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Nordam Files for Bankruptcy Protection

Tulsa aerospace giant Nordam files for Chapter 11 bankruptcy protection. The company says the action was voluntary and was brought about by a long-standing contract dispute with Canada’s Pratt and Whitney engine maker. Nordam will continue to operate. The company says the action protects its 2,500 workers, 1,800 of which are in Tulsa. Chamber of Commerce CEO Mike Neal: “NORDAM is an international leader in the aerospace and aviation industry, which is a critical sector of the Tulsa region’s...

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KWGS News Photo

One Dead in Bixby Police Shooting

The Oklahoma State Bureau of Investigation says a juvenile suspect has died following an officer-involved shooting in northeastern Oklahoma. Investigators says the male juvenile died Sunday afternoon following an early-morning shooting in Bixby. Bixby police responded to reports of an assault with a weapon at a residence about 5 a.m. and learned that someone had taken a vehicle. The OSBI says the vehicle later drove toward an officer's squad car and the officer fired several shots before the...

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Ex-White House Stenographer: With No Official Transcript, Trump Can Muddle The Truth

For five years, Beck Dorey-Stein was Barack Obama's "professional stalker," she says. "His creeper." As a former White House stenographer — a job she found on Craigslist of all places — Dorey-Stein was part of a team responsible for going anywhere the president would go, recording his every public utterance and then transcribing it for posterity. "Especially whenever he spoke with press, he made sure, just like the previous presidents did, that there was a stenographer in the room so that...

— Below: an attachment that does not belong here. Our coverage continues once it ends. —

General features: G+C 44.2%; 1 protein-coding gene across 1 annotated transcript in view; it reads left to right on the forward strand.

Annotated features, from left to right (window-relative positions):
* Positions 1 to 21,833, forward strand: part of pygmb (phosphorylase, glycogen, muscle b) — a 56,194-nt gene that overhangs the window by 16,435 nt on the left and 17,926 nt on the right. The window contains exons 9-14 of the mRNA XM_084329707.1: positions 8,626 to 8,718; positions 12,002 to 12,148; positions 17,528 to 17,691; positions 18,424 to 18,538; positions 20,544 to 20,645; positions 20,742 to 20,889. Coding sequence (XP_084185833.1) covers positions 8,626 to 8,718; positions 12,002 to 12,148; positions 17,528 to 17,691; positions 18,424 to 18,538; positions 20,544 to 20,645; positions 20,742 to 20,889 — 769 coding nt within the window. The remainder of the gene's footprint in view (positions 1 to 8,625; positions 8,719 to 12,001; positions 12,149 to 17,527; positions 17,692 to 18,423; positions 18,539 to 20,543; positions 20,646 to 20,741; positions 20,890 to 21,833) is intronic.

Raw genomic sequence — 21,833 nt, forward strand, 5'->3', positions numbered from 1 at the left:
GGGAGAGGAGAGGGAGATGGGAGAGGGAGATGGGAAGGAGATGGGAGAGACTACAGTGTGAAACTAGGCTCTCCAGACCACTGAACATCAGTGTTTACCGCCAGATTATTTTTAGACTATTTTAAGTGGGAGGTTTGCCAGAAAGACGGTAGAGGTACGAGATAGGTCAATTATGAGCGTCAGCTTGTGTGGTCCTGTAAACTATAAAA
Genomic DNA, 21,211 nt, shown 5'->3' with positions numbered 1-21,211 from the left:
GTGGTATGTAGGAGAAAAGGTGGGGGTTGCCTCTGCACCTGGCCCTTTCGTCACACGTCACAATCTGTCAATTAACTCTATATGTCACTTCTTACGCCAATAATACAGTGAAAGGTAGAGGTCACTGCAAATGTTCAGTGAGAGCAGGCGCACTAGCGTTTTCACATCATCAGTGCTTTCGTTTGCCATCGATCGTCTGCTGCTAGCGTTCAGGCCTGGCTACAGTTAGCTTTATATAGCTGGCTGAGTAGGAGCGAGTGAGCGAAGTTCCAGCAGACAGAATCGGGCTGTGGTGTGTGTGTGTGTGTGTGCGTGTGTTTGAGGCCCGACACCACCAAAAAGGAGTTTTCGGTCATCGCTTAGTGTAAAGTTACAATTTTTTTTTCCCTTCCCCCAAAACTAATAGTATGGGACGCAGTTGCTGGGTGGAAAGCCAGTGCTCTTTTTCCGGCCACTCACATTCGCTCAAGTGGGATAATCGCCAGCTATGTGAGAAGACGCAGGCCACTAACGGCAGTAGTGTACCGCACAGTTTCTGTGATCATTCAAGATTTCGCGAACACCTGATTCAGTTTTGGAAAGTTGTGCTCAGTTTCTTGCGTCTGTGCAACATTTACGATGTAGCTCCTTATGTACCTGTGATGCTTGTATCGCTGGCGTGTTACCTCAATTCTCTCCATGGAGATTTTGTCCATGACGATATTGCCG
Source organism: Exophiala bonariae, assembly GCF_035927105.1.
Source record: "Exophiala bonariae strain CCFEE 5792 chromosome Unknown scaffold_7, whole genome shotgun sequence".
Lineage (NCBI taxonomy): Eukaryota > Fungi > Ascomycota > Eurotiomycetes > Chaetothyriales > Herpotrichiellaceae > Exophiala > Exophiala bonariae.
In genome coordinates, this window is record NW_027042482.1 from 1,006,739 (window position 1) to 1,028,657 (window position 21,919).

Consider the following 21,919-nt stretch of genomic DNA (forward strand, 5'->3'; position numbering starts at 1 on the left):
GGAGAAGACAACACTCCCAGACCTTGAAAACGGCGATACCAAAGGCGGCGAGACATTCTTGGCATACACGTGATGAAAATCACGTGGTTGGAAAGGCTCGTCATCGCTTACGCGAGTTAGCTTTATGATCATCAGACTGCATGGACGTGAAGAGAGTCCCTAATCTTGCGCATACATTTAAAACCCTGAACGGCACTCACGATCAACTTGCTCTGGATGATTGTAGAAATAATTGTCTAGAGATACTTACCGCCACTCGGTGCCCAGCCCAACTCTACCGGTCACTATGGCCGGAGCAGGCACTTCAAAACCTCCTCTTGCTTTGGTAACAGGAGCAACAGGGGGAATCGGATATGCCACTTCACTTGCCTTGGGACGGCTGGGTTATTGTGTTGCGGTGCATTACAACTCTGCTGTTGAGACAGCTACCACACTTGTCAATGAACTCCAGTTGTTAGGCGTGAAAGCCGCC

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On the Next Broadcast of All This Jazz: "Live in Europe"

Listen for the next All This Jazz, starting at 9pm on Saturday the 21st, right here on KWGS / Public Radio Tulsa. This time around, we're on summer holiday for a spell in Europe...as our program’s third-hour theme, running from 11pm till midnight, will be Live in Europe . Thus we'll hear jazz greats like Ella Fitzgerald and Fred Hersch and Art Blakey recorded in, respectively, Switzerland and Belgium and Paris. And elsewhere in our show, we'll dig the music of Gary Versace, Herbie Mann,...

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StudioTulsa

On this edition of StudioTulsa, we continue our series of conversations with the major candidates running to fill the open seat in Oklahoma's 1st Congressional District. Yesterday we aired a discussion with Democratic candidate Amanda Douglas; today we chat with Tim Gilpin, also a Democrat. Mr. Gilpin, as noted at his website, "has practiced law in Oklahoma since 1986. Over his career, Tim has worked in both private practice and for the State of Oklahoma.